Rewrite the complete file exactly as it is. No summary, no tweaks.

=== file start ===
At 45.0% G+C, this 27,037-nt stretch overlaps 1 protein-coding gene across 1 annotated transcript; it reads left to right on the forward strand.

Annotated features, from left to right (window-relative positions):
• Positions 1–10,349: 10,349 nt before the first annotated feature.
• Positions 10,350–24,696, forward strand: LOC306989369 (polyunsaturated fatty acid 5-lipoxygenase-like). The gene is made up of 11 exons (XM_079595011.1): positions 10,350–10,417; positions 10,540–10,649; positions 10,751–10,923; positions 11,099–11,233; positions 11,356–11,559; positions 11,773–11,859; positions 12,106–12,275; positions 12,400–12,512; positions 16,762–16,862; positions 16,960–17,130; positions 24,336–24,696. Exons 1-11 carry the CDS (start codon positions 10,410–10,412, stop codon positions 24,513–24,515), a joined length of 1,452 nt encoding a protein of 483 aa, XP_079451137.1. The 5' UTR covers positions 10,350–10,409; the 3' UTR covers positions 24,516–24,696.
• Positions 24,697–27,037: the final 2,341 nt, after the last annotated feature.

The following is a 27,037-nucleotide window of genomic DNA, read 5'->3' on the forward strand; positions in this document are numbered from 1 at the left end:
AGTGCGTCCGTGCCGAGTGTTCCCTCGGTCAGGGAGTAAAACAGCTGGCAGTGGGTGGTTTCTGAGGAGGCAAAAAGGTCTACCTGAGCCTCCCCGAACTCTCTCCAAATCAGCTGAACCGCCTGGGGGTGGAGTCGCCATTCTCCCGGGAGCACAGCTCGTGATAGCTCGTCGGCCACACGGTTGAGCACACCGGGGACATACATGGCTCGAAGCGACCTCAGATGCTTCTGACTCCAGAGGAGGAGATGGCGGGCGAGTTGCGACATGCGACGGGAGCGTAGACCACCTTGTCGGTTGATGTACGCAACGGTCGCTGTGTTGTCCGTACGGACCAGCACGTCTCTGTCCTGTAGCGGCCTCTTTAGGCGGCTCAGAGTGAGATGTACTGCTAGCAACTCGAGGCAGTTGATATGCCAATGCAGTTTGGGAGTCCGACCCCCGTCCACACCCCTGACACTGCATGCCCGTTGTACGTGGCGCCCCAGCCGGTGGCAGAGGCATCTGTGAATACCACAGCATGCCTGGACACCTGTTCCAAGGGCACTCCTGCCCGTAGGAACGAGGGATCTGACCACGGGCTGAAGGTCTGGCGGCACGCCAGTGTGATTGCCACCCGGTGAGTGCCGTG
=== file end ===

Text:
At 45.0% G+C, this 27,037-nt stretch overlaps 1 protein-coding gene across 1 annotated transcript; it reads left to right on the forward strand.

Annotated features, from left to right (window-relative positions):
• Positions 1–10,349: 10,349 nt before the first annotated feature.
• Positions 10,350–24,696, forward strand: LOC306989369 (polyunsaturated fatty acid 5-lipoxygenase-like). The gene is made up of 11 exons (XM_079595011.1): positions 10,350–10,417; positions 10,540–10,649; positions 10,751–10,923; positions 11,099–11,233; positions 11,356–11,559; positions 11,773–11,859; positions 12,106–12,275; positions 12,400–12,512; positions 16,762–16,862; positions 16,960–17,130; positions 24,336–24,696. Exons 1-11 carry the CDS (start codon positions 10,410–10,412, stop codon positions 24,513–24,515), a joined length of 1,452 nt encoding a protein of 483 aa, XP_079451137.1. The 5' UTR covers positions 10,350–10,409; the 3' UTR covers positions 24,516–24,696.
• Positions 24,697–27,037: the final 2,341 nt, after the last annotated feature.

The following is a 27,037-nucleotide window of genomic DNA, read 5'->3' on the forward strand; positions in this document are numbered from 1 at the left end:
AGTGCGTCCGTGCCGAGTGTTCCCTCGGTCAGGGAGTAAAACAGCTGGCAGTGGGTGGTTTCTGAGGAGGCAAAAAGGTCTACCTGAGCCTCCCCGAACTCTCTCCAAATCAGCTGAACCGCCTGGGGGTGGAGTCGCCATTCTCCCGGGAGCACAGCTCGTGATAGCTCGTCGGCCACACGGTTGAGCACACCGGGGACATACATGGCTCGAAGCGACCTCAGATGCTTCTGACTCCAGAGGAGGAGATGGCGGGCGAGTTGCGACATGCGACGGGAGCGTAGACCACCTTGTCGGTTGATGTACGCAACGGTCGCTGTGTTGTCCGTACGGACCAGCACGTCTCTGTCCTGTAGCGGCCTCTTTAGGCGGCTCAGAGTGAGATGTACTGCTAGCAACTCGAGGCAGTTGATATGCCAATGCAGTTTGGGAGTCCGACCCCCGTCCACACCCCTGACACTGCATGCCCGTTGTACGTGGCGCCCCAGCCGGTGGCAGAGGCATCTGTGAATACCACAGCATGCCTGGACACCTGTTCCAAGGGCACTCCTGCCCGTAGGAACGAGGGATCTGACCACGGGCTGAAGGTCTGGCGGCACGCCAGTGTGATTGCCACCCGGTGAGTGCCGTG